“Yes, indeed I am, Mr. Kalross.” The boy came around the desk, to Kalross’ direct point of view, and sat down in the wooden chair against the marble-coated wall, clutching his stomach. Kalross looked closer at the boy’s stomach, and noticed a strange liquid seeping through the cracks in the boys hands. The boy picked up on this, “Oh, this, it’s ok. It comes with the territory.” Kalross began to think, but his brain shut itself off, stopping his rationalities from clouding his judgment.

“Who are you?” Kalross asked the boy, and he responded, “I’m from a distant place. You can neither know the destination, nor the date.” Kalross froze. He knew exactly where he was from, but not when. “You’re from the future!”

“That’s correct, Professor.” The wound on the boy’s stomach seemed to get worse as the boy began to tense up, becoming agitated and restless. “Now, Professor, I have no more time to waste,” Before Kalross could start a question or conversation, the boy picked up a piece of paper and began to write, “At some point in the future, you’re going to meet someone, and they’re going to change you. They’re going to follow you, and they’re going to listen to you, but mainly, they will become close to you.” Dropping the sweat-drenched pen, the boy fell to the floor, the bluish liquid flowing from the wound like the Niger River. “Whatever you do, you keep this person close, and you treat them like they’re your own, but keep them in line without being harsh.” As Kalross gripped the boy’s clammy hands, he knew the boy would soon die, feeling the life fleeting away from his body; the same feeling he felt when he died.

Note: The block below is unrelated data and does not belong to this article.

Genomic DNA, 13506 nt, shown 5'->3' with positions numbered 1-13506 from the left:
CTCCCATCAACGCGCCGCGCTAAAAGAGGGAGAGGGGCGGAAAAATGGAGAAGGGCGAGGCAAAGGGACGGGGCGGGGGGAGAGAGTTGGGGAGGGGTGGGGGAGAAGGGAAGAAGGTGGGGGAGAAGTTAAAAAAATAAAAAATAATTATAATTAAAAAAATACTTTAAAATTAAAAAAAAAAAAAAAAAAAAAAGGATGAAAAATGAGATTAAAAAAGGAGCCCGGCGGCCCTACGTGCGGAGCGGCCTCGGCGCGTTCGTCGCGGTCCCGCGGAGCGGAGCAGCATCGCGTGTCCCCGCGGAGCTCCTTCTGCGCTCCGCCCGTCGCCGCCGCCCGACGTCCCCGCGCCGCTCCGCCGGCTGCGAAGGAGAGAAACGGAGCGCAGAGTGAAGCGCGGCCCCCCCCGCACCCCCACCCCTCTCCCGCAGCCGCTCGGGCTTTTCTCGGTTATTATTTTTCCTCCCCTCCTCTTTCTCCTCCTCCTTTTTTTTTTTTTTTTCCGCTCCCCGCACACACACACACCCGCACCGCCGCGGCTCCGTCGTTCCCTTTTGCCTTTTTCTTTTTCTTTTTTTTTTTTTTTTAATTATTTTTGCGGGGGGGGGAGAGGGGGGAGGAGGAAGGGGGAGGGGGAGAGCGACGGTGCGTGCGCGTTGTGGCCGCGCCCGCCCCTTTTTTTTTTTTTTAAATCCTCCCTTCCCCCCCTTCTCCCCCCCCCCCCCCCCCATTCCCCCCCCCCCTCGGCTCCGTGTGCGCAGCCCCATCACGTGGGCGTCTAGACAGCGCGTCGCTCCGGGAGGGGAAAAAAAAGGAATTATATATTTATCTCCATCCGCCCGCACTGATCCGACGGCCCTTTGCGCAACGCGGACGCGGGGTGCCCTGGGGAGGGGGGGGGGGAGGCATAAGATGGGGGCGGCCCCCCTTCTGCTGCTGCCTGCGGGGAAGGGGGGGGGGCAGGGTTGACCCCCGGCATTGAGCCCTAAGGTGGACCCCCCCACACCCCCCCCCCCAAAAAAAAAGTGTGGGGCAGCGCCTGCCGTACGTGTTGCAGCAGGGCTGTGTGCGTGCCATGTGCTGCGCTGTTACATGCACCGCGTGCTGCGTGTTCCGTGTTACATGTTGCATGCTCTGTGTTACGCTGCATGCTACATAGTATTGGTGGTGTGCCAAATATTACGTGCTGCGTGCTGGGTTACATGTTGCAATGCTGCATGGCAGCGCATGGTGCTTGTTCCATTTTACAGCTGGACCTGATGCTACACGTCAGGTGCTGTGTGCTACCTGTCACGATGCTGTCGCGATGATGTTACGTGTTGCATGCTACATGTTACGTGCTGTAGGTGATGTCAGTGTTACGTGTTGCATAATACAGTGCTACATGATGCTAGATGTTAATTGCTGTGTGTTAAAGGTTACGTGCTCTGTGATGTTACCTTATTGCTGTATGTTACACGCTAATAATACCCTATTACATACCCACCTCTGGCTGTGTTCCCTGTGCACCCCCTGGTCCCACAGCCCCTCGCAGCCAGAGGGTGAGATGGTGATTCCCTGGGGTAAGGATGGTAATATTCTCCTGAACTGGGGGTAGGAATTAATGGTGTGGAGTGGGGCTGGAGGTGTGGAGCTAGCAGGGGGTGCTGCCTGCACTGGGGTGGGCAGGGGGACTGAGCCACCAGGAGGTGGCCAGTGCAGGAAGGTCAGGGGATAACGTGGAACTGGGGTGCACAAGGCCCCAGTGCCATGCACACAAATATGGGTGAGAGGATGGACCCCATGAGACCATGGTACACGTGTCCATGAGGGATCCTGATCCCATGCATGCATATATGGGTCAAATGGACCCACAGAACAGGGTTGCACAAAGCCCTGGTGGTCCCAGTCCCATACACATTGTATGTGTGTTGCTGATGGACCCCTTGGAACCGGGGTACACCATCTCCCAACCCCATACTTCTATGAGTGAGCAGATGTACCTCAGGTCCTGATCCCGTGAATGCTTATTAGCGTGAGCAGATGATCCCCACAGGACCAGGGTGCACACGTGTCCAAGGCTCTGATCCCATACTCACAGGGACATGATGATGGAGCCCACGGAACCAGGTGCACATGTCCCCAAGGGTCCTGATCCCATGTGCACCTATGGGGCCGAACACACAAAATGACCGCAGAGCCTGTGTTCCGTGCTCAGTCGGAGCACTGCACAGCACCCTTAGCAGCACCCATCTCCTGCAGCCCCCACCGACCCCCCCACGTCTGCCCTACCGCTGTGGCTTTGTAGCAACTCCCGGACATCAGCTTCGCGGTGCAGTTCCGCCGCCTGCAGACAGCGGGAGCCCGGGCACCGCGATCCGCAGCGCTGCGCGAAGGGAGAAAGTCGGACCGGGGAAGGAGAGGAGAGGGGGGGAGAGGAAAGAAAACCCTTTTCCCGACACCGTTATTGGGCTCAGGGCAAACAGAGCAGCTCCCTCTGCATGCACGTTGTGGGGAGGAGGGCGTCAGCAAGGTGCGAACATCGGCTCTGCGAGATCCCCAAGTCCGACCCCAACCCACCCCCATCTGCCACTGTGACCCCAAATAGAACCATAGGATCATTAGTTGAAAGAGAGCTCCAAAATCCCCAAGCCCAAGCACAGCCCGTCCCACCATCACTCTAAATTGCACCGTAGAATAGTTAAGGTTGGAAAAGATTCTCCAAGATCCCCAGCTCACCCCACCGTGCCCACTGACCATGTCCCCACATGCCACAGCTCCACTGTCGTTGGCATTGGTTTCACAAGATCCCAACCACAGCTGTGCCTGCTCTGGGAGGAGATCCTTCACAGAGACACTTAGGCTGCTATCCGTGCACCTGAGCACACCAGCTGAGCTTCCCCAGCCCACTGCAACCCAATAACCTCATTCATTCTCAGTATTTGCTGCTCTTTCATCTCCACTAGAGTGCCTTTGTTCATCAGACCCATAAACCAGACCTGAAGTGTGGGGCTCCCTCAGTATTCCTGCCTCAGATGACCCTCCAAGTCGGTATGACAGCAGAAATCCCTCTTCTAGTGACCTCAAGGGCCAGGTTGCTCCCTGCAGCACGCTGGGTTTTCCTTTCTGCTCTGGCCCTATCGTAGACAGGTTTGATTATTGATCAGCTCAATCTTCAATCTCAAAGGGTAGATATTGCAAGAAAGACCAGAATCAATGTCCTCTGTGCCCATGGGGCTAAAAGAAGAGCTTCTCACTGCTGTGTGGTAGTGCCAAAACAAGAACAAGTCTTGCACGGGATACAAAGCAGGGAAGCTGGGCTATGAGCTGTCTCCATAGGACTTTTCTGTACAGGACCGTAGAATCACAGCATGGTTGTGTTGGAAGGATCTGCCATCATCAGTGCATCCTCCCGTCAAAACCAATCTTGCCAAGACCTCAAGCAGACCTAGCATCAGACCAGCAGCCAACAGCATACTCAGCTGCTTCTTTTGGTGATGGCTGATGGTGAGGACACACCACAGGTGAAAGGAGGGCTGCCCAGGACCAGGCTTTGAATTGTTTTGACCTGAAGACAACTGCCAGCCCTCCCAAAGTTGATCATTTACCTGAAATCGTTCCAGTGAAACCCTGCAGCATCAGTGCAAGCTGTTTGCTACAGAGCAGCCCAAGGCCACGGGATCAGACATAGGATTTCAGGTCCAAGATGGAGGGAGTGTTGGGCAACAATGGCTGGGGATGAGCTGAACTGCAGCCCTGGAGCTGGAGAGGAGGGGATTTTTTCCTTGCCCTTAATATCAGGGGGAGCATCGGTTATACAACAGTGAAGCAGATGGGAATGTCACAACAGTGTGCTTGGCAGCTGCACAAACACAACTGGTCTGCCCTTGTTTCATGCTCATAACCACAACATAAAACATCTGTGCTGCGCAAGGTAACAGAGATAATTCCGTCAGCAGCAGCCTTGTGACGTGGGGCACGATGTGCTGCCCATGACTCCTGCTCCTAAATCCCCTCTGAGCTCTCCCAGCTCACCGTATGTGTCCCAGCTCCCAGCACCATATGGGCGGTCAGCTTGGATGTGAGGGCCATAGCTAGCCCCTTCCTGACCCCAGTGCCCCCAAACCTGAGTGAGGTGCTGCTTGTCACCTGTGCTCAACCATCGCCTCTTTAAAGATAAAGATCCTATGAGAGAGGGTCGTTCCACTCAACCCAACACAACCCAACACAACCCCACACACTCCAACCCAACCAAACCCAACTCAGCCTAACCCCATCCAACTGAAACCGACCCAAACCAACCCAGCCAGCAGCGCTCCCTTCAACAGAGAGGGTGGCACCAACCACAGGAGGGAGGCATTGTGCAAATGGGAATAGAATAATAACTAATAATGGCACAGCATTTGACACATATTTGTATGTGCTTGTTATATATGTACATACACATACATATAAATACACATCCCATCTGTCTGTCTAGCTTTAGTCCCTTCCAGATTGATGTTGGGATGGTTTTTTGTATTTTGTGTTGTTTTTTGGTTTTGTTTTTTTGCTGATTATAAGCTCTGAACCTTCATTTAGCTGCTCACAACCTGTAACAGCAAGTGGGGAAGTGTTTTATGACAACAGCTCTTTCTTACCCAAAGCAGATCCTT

“Ok, I will, but tell me; what’s your name?” Just as the boy heard the question, it was as if time didn’t just slow, but stopped. As Kalross began to process this moment, he realized, looking at his watch and the clock, time did stop; something was happening. Letting go of the boy’s hand, Kalross stepped away, and saw the boy’s body lift into the air. As his body reached halfway up, the boy’s head dropped to a stance where it was facing directly at Kalross, and then the boy’s eyes opened. In a split second, the boy became a conduit for something, a force of unknown nature. Then, the boy’s lifeless corpse began to speak, the voice rumbling and quaking as it echoed within the room.